Why a Diverse Committee is Essential for this Proposal
The American criminal justice system is in need of a dynamic cultural diversity-training curriculum, which is flexible enough to incorporate local jurisdictional race and culture awareness issues. The American criminal justice system has a long history of troubled race relations and a cultural sensitivity problem that has affected the public’s willingness to cooperate with local law enforcement in helping reduce criminal activity. Minority leaders have historically complained that the American criminal justice system has been unfair to minority offenders by sentencing them to longer prison terms then white offenders who have committed the same crime. The correctional institutions have a history of not allowing inmates to practice their religion or identify themselves as a member of a certain ethnic group while in custody. This has caused countless and costly civil rights litigation and raised the possibilities of correctional staff being assaulted (Henninger & Huribert, 2006).
The proposal identifies key problems with race, culture, and minority relations within the American criminal justice system and makes recommendations for curriculum changes within the different training programs for court employees, police, and corrections. The recommended changes to the current cultural diversity training program has the opportunity to forge a lasting working partnership with local community leaders that will dramatically improve the image and credibility of the American criminal justice system allowing for justice to be administered fairly with dignity and respect (Bell, 1999).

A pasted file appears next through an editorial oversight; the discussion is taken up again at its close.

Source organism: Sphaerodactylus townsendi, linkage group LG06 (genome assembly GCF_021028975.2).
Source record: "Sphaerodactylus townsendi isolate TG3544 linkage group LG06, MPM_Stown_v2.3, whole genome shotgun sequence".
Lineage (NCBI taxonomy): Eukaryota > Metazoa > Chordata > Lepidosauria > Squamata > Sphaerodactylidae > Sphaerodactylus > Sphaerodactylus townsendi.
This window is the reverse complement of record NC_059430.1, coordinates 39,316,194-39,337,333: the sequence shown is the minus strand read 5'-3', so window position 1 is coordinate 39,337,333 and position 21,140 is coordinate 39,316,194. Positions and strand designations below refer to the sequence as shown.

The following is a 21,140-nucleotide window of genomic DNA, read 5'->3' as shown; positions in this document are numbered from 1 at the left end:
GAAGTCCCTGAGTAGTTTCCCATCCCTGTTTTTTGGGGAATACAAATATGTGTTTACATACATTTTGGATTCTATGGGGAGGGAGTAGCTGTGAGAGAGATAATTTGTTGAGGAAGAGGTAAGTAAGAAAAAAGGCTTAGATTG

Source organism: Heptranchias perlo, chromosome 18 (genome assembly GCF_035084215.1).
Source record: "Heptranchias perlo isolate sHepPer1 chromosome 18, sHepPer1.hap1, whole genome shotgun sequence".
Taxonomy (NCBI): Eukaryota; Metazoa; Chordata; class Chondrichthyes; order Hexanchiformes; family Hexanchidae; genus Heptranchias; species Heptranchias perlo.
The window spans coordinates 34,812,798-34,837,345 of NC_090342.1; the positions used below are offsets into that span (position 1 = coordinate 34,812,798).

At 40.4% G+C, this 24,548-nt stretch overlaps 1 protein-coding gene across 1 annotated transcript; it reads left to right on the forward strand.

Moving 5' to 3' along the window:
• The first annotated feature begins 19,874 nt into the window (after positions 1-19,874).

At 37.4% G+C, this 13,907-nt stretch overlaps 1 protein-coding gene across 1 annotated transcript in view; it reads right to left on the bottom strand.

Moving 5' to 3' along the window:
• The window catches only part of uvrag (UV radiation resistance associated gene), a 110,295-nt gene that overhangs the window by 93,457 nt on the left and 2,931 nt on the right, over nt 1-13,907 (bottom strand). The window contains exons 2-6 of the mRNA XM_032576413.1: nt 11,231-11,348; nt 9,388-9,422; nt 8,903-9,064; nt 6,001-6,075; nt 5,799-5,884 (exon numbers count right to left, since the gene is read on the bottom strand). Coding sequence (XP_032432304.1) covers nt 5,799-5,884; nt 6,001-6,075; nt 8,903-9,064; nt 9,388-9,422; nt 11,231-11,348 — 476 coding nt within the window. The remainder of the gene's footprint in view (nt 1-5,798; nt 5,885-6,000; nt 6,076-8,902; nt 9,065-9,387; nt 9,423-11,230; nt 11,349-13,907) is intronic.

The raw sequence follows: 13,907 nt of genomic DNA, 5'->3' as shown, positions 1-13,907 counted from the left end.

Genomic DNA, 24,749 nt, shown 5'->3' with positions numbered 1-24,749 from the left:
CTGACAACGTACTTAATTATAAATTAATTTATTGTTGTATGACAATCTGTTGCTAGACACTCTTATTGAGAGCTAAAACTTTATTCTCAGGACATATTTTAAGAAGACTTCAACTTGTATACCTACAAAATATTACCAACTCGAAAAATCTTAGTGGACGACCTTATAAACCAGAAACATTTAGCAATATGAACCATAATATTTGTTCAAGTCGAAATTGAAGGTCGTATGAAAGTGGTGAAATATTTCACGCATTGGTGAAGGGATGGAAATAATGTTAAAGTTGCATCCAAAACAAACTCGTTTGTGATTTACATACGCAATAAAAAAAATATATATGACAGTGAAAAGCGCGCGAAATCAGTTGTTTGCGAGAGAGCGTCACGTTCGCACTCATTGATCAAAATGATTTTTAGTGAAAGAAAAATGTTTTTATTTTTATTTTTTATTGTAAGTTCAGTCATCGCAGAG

A Need for Ethical Cultural Change within the Criminal Justice System
To identify why ethics are so important for criminal justice practitioners you only need to apply this simple definition of ethical behavior: Ethical behavior is doing the right thing even when no one else is watching. Setting aside the many ethical theories that have been developed and analyzed, and apply this simple concept as you carry out your duties as a professional within the criminal justice system (Koepsell, 2006).
Strategically Selecting Proposal Committee Members
To help organize a proposal planning committee I want to build a team who believes in this simple definition of ethical behavior. Selecting a proposal planning committee that has diverse backgrounds and who believe in this ethical code will allow the innovative curriculum change message communicated throughout the organization. Changing a traditionally closed-door fraternity such as law enforcement will not be an easy task. The committee must have representatives within the established culture who will help set the ethical tone as well as reinforce the message and spirit of the curriculum proposal (Koepsell, 2006).
The proposal committee must have representatives from the Black Law Enforcement Association, Irish Brotherhood of the Badge, as well as active members of the Hispanic Bar association. These organizations represent a large portion of the working ethnic groups within the criminal justice system. Having key allies who will communicate the proposal changes to their members is critical for success of this project (Mallory & Thomas, 2003).